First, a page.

Book Review
Peter Boland
From Obamacare to Trumpcare: Why You Should Care by Harry Nelson and Rob Fuller challenges the policy of both Democrats and Republicans. It explains how our country is so ideologically polarized that a consensus on health care is unlikely to emerge for the foreseeable future.

Lessons abound in the story about Glybera, a gene therapy developed by the Dutch biotech company UniQure to treat a very rare disease, but one stands out: Good luck getting insurers to cover a treatment that costs $1 million for a one-time dose and that helps only a miniscule number of patients.

Legislation & Regulation
Richard Mark Kirkner

Latoya Thomas
American Telemedicine Association

If millions of Americans lose Medicaid or private health insurance coverage because of the unACAing of American health care, telehealth may seem like a gimmicky sideshow rather than a good-faith effort to bring health care into the digital century.

And they can pull them right back out again, changing their minds in the coming months and not participate in the ACA exchanges, according to the Wall Street Journal. It’s a struggle for health insurance officials, making this decision about should they stay or should they go.

Viewpoint
Zachary Hafner
It’s going to take a lot of work. The good news is that great progress is already being made. As technology and consumer expectations continue to evolve, we can expect virtual care to play an increasingly important role in ushering in truly integrated care.

UnitedHealthcare made a very public exit from many state Obamacare exchanges last year, scaling back its participation from 34 to just three states.

The debate over just what a pharmaceutical company can say about off-label use of its medications pits free speech rights against the FDA’s mission to protect the public, STAT reports. A bill introduced by Rep.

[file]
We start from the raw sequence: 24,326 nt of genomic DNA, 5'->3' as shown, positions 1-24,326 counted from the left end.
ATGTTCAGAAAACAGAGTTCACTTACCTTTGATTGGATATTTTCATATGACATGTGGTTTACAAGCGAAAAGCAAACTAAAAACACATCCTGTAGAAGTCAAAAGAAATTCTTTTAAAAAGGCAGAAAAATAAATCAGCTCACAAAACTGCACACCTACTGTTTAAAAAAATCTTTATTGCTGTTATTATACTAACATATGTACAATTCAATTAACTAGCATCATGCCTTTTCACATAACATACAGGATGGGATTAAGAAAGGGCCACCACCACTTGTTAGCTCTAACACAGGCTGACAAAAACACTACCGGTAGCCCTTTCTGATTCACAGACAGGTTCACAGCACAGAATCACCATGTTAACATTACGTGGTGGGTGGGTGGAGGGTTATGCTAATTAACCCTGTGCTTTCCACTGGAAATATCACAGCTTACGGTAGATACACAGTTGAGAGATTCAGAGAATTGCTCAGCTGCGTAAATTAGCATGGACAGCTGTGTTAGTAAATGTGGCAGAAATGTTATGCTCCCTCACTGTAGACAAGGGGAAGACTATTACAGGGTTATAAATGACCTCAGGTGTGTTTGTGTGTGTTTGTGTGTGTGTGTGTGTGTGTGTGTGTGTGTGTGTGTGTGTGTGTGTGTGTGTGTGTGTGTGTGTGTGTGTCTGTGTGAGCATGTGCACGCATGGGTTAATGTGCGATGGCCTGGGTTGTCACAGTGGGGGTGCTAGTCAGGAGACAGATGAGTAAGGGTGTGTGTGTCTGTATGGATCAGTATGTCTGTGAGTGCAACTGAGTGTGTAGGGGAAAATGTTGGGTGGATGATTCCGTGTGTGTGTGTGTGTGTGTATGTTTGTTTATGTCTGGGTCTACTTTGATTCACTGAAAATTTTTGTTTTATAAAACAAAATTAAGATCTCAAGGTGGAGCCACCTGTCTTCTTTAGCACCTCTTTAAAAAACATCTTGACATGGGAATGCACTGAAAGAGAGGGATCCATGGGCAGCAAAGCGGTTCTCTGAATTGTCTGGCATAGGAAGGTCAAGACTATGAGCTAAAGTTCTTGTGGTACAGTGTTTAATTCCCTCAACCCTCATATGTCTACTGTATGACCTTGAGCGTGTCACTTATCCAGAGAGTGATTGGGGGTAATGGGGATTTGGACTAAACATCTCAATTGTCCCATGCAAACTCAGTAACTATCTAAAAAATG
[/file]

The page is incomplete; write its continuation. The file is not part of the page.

Q&A
Interview by Peter Wehrwein

Henry DePhillips
Teladoc

The CMO of Teladoc, one of the country’s largest telemedicine providers, certainly knows how to sing the praises of the industry, and handle devil’s advocate kind of questions as well. Most of Teledoc’s customers are commercial insurers and employers. Medicare? Not so much. Medicaid makes “perfect sense.”

Buried within a New York Times article about the costs of nonadherence to prescribed medication—in both financial and human terms—resides yet another argument for value-based health care. Nonadherence “partly explains why new drugs that perform spectacularly well in studies, when patients are monitored to be sure they follow doctors’ orders, fail to measure up once the drug hits the commercial market.”

News & Commentary
High drug costs are a cause célèbre. Executives at Harvard Pilgrim Health Care have responded with value-based contracts for two expensive medications, etanercept (Enbrel) and teriparatide (Forteo). Michael Sherman, MD, Harvard Pilgrim’s chief medical officer, said in the news release that “real world performance of new medicines frequently differs from the well-controlled clinical trial setting….”
Timothy Kelley
Robert Chalfant, MD, of Colorado West Mental Health, says a large part of his practice involves video sessions conducted over the internet. Telemental health means less driving and fewer canceled appointments because of bad weather.
One area where more research is needed is on programs that mix telemental health with traditional treatment, because in many instances a combination of the two will work better than a steady diet of either. The use of telemental health as an alternative or a backup needn’t be saved for emergencies.
Richard Mark Kirkner
Antibiotic overuse? Ateev Mehrotra, MD, of Harvard Medical School, found that primary care physicians were more inclined to prescribe antibiotics for sinusitis and urinary tract infections when they performed an e-visit compared with patients they saw in the office for the same conditions.
Evaluating the quality of telemedicine care is about as easy as evaluating the quality of health care, period, and researchers are still ironing out the methodological kinks. That may be one reason research results are all over the place. This article involved reviewing nine such studies, and the findings are a mixed bag.